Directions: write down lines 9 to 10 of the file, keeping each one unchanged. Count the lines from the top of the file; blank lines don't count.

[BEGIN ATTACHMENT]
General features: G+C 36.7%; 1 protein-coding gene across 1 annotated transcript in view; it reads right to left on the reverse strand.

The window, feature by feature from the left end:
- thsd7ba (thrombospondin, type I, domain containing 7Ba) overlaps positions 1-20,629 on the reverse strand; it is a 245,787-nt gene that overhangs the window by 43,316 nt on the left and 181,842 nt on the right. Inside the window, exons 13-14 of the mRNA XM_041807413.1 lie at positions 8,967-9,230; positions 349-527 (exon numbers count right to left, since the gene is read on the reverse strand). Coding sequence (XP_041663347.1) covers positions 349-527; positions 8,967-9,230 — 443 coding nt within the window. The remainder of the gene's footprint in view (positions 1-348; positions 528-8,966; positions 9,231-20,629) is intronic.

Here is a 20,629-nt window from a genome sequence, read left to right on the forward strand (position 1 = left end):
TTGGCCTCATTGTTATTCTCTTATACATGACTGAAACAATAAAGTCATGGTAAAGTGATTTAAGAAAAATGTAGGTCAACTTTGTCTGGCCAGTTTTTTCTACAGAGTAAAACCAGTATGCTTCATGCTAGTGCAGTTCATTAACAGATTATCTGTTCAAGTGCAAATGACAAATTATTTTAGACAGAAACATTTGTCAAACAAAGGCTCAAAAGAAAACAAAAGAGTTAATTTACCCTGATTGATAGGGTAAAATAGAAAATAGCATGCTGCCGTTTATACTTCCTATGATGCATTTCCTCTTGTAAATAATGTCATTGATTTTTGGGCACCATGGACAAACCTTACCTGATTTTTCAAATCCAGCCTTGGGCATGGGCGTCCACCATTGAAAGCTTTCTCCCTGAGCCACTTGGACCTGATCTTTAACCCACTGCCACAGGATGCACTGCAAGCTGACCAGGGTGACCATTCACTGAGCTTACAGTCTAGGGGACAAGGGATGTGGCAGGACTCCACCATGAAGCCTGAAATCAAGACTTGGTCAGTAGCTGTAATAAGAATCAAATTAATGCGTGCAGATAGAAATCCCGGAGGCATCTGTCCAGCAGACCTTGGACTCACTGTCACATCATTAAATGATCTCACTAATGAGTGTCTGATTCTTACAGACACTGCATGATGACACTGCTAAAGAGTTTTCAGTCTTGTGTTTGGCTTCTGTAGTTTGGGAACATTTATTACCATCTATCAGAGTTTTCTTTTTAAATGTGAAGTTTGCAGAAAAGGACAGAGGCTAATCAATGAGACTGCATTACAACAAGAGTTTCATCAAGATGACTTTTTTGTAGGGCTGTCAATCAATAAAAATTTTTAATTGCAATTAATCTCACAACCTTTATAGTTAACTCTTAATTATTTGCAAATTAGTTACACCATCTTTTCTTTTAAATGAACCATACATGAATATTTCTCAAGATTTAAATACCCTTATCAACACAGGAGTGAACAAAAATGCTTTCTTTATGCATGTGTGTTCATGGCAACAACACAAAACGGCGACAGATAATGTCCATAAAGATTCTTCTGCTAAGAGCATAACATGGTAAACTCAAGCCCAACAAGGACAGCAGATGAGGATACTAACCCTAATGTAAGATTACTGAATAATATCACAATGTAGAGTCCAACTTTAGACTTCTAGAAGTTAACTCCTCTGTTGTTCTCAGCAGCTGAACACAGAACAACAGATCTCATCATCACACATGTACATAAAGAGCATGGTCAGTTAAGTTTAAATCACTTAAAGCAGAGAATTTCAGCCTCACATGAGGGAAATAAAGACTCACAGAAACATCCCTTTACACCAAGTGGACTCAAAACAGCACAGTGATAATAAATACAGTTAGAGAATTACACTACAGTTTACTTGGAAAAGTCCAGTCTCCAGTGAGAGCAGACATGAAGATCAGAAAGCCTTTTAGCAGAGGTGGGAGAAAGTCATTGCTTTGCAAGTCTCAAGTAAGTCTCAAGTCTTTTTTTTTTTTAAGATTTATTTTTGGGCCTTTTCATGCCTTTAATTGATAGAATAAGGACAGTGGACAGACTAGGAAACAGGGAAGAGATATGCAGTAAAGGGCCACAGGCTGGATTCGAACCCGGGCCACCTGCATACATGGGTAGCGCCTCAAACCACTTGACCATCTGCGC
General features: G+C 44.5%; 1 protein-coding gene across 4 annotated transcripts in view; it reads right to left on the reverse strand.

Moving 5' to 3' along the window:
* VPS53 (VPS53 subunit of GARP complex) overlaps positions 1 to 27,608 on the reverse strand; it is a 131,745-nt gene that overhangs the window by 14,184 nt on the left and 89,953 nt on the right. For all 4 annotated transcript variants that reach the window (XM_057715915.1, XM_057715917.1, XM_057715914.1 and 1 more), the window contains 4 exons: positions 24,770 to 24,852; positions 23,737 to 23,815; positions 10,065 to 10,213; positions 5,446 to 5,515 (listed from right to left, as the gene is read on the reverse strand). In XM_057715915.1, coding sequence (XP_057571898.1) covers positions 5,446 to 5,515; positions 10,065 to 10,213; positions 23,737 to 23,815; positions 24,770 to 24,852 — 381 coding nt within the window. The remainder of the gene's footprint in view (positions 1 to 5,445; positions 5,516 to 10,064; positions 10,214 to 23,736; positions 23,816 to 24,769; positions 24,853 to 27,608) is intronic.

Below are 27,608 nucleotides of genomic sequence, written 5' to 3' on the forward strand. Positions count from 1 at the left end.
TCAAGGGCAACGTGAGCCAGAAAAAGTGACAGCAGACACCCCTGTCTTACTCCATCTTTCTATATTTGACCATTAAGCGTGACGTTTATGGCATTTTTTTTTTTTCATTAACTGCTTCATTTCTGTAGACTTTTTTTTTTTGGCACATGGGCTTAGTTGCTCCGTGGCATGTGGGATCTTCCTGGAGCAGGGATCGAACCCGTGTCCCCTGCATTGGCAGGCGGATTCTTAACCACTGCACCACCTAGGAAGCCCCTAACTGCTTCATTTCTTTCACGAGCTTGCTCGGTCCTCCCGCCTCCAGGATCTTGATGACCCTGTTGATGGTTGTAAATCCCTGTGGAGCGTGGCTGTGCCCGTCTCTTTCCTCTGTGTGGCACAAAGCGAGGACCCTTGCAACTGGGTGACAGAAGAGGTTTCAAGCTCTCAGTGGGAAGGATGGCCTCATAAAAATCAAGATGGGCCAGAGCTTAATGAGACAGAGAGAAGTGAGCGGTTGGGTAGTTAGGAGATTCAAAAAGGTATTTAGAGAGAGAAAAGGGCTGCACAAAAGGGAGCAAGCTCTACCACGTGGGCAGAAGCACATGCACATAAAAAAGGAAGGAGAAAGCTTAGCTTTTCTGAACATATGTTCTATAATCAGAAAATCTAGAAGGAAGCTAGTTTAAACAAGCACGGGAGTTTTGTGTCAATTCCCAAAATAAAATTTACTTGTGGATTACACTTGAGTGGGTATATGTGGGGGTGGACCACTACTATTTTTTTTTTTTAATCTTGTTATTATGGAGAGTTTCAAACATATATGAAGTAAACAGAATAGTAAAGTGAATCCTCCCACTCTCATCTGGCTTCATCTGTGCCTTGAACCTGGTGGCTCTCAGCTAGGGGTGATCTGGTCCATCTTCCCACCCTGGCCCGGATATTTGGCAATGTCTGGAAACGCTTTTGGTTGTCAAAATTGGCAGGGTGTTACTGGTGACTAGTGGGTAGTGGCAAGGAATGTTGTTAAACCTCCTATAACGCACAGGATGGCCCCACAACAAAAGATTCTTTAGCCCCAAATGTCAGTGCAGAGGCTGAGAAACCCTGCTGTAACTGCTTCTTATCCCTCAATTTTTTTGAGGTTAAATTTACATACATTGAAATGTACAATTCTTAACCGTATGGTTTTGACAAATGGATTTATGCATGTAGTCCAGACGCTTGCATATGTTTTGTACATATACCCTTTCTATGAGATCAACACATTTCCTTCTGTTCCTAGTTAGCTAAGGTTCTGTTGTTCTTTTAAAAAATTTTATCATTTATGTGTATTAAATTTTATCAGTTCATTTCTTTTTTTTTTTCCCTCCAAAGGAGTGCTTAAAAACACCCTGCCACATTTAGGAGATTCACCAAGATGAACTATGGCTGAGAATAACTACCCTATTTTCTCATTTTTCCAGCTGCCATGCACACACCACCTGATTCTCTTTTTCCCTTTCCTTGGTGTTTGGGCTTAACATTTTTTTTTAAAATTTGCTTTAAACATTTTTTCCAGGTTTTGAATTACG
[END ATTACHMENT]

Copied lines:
Below are 27,608 nucleotides of genomic sequence, written 5' to 3' on the forward strand. Positions count from 1 at the left end.
TCAAGGGCAACGTGAGCCAGAAAAAGTGACAGCAGACACCCCTGTCTTACTCCATCTTTCTATATTTGACCATTAAGCGTGACGTTTATGGCATTTTTTTTTTTTCATTAACTGCTTCATTTCTGTAGACTTTTTTTTTTTGGCACATGGGCTTAGTTGCTCCGTGGCATGTGGGATCTTCCTGGAGCAGGGATCGAACCCGTGTCCCCTGCATTGGCAGGCGGATTCTTAACCACTGCACCACCTAGGAAGCCCCTAACTGCTTCATTTCTTTCACGAGCTTGCTCGGTCCTCCCGCCTCCAGGATCTTGATGACCCTGTTGATGGTTGTAAATCCCTGTGGAGCGTGGCTGTGCCCGTCTCTTTCCTCTGTGTGGCACAAAGCGAGGACCCTTGCAACTGGGTGACAGAAGAGGTTTCAAGCTCTCAGTGGGAAGGATGGCCTCATAAAAATCAAGATGGGCCAGAGCTTAATGAGACAGAGAGAAGTGAGCGGTTGGGTAGTTAGGAGATTCAAAAAGGTATTTAGAGAGAGAAAAGGGCTGCACAAAAGGGAGCAAGCTCTACCACGTGGGCAGAAGCACATGCACATAAAAAAGGAAGGAGAAAGCTTAGCTTTTCTGAACATATGTTCTATAATCAGAAAATCTAGAAGGAAGCTAGTTTAAACAAGCACGGGAGTTTTGTGTCAATTCCCAAAATAAAATTTACTTGTGGATTACACTTGAGTGGGTATATGTGGGGGTGGACCACTACTATTTTTTTTTTTTAATCTTGTTATTATGGAGAGTTTCAAACATATATGAAGTAAACAGAATAGTAAAGTGAATCCTCCCACTCTCATCTGGCTTCATCTGTGCCTTGAACCTGGTGGCTCTCAGCTAGGGGTGATCTGGTCCATCTTCCCACCCTGGCCCGGATATTTGGCAATGTCTGGAAACGCTTTTGGTTGTCAAAATTGGCAGGGTGTTACTGGTGACTAGTGGGTAGTGGCAAGGAATGTTGTTAAACCTCCTATAACGCACAGGATGGCCCCACAACAAAAGATTCTTTAGCCCCAAATGTCAGTGCAGAGGCTGAGAAACCCTGCTGTAACTGCTTCTTATCCCTCAATTTTTTTGAGGTTAAATTTACATACATTGAAATGTACAATTCTTAACCGTATGGTTTTGACAAATGGATTTATGCATGTAGTCCAGACGCTTGCATATGTTTTGTACATATACCCTTTCTATGAGATCAACACATTTCCTTCTGTTCCTAGTTAGCTAAGGTTCTGTTGTTCTTTTAAAAAATTTTATCATTTATGTGTATTAAATTTTATCAGTTCATTTCTTTTTTTTTTTCCCTCCAAAGGAGTGCTTAAAAACACCCTGCCACATTTAGGAGATTCACCAAGATGAACTATGGCTGAGAATAACTACCCTATTTTCTCATTTTTCCAGCTGCCATGCACACACCACCTGATTCTCTTTTTCCCTTTCCTTGGTGTTTGGGCTTAACATTTTTTTTTAAAATTTGCTTTAAACATTTTTTCCAGGTTTTGAATTACG